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A typical hillside village, Basilicata

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And a typical village alley

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Looking ahead to Monte Sirino, Basilicata

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Apeninne perfection!

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Monte Pollino, seen from Monte Sirino, above morning valley fog

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Monte Alpi seen from Monte Sirino

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Not the best photo by any shot (!) but a blurred picture of a wild boar, dashing away…

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Monte Sirino, Basilicata. Spot the sheep and shepherd if you can!

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Looking to the summit of Monte Sirino, from another limestone top.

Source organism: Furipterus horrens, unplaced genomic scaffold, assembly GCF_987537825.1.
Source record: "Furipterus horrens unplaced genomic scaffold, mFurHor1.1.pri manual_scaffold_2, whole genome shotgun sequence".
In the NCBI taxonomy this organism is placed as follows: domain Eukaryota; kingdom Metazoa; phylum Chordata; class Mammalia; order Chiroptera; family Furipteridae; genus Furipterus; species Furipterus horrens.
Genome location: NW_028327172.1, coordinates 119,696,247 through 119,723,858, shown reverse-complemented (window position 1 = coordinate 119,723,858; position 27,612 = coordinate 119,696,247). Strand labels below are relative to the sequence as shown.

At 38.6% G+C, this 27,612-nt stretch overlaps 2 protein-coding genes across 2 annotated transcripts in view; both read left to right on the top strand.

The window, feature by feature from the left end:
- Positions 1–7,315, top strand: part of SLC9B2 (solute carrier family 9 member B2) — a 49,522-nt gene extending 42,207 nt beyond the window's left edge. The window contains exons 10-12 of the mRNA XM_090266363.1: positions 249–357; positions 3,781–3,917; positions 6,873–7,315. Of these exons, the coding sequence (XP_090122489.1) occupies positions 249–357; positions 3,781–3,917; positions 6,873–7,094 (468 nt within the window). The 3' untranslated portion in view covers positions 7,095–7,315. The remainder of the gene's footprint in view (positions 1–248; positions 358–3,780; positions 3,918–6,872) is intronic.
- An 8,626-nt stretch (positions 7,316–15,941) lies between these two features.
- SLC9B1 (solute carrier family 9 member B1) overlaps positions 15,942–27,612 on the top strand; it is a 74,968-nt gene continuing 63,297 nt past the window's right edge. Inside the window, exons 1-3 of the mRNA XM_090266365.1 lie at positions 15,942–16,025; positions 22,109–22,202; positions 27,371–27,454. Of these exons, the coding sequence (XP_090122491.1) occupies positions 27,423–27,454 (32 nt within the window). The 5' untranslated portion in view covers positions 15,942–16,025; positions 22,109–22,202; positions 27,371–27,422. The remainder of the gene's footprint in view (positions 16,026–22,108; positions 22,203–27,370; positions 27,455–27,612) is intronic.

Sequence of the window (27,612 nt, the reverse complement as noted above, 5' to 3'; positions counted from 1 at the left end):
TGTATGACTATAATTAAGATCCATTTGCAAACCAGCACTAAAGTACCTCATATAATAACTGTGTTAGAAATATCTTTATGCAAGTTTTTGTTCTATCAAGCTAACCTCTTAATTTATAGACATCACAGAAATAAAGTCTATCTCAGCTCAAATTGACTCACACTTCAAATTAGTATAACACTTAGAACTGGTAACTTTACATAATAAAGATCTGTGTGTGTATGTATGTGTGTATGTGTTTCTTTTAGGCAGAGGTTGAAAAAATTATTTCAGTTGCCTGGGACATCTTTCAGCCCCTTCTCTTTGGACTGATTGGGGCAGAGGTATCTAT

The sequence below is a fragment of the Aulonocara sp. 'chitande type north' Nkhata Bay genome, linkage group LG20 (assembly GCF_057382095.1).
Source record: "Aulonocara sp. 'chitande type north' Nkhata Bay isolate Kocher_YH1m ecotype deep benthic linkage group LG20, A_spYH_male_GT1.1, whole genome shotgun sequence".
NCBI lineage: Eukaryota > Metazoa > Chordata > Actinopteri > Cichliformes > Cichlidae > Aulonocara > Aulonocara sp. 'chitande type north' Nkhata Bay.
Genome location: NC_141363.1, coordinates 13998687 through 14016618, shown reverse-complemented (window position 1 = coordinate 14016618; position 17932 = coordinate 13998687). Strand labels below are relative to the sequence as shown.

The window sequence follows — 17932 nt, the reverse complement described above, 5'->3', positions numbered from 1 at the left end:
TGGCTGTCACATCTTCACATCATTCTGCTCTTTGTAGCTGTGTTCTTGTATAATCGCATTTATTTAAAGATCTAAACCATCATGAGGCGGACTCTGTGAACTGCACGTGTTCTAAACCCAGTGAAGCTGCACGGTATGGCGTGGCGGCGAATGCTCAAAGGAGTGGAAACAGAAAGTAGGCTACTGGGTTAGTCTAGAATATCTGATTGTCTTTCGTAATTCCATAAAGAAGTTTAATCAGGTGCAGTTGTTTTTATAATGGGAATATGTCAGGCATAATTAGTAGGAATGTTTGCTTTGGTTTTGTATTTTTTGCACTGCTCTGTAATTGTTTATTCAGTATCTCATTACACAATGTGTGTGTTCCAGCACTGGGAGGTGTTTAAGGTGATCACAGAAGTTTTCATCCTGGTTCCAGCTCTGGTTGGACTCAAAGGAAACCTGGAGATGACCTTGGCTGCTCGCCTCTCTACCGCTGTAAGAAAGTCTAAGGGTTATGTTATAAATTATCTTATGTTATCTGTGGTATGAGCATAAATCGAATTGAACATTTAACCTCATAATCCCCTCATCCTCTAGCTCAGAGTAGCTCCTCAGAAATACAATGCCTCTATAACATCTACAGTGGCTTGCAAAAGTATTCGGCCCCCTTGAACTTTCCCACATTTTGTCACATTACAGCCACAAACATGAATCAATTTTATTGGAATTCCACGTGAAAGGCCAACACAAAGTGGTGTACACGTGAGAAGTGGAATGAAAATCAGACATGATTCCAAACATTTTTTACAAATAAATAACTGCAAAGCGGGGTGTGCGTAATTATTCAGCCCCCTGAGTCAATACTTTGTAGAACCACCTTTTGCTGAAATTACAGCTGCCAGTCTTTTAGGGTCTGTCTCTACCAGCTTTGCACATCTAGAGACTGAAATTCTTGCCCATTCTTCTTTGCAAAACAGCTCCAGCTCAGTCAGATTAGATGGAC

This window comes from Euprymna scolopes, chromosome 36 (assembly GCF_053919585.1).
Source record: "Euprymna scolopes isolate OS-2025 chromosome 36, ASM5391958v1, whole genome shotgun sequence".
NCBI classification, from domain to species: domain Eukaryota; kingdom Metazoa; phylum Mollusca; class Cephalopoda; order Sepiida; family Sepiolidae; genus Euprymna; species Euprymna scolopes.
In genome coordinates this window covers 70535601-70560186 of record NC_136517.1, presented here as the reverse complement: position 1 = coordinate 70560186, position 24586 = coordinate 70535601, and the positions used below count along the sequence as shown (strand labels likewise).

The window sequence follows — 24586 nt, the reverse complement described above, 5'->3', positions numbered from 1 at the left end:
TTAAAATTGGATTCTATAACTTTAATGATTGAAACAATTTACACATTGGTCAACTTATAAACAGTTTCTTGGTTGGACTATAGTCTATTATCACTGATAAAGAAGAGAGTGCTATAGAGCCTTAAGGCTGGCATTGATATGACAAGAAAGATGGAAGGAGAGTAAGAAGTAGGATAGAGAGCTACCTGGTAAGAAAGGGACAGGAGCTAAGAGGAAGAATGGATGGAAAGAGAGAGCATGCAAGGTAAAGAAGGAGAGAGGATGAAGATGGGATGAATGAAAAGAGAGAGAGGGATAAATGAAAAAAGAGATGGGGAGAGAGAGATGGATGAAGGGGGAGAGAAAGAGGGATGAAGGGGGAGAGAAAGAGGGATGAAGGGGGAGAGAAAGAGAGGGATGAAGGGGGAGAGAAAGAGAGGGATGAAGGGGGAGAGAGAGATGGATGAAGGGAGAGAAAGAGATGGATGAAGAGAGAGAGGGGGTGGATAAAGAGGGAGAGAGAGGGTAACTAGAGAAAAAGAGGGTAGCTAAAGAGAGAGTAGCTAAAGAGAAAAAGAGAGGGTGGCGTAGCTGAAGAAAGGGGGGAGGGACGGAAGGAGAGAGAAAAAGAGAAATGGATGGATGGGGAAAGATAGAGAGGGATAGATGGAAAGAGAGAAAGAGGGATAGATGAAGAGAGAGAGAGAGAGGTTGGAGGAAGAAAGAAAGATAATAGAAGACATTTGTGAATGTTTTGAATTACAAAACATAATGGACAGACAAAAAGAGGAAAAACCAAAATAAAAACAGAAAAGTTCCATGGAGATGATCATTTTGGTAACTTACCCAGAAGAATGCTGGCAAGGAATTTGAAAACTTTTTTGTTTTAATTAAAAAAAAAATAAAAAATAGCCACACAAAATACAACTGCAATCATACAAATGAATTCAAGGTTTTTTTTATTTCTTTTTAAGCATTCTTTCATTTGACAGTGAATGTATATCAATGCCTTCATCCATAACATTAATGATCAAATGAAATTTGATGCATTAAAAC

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Farm land, Basilicata

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Monte Motola, Basilicata

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The deep limestone valley of the Sammaro Gorge

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Looking down the Sammaro Gorge

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Poppies on the floor of an apple orchard, location of one of my discrete camps

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Village of Campagna, Campania, beneath steep forested hills.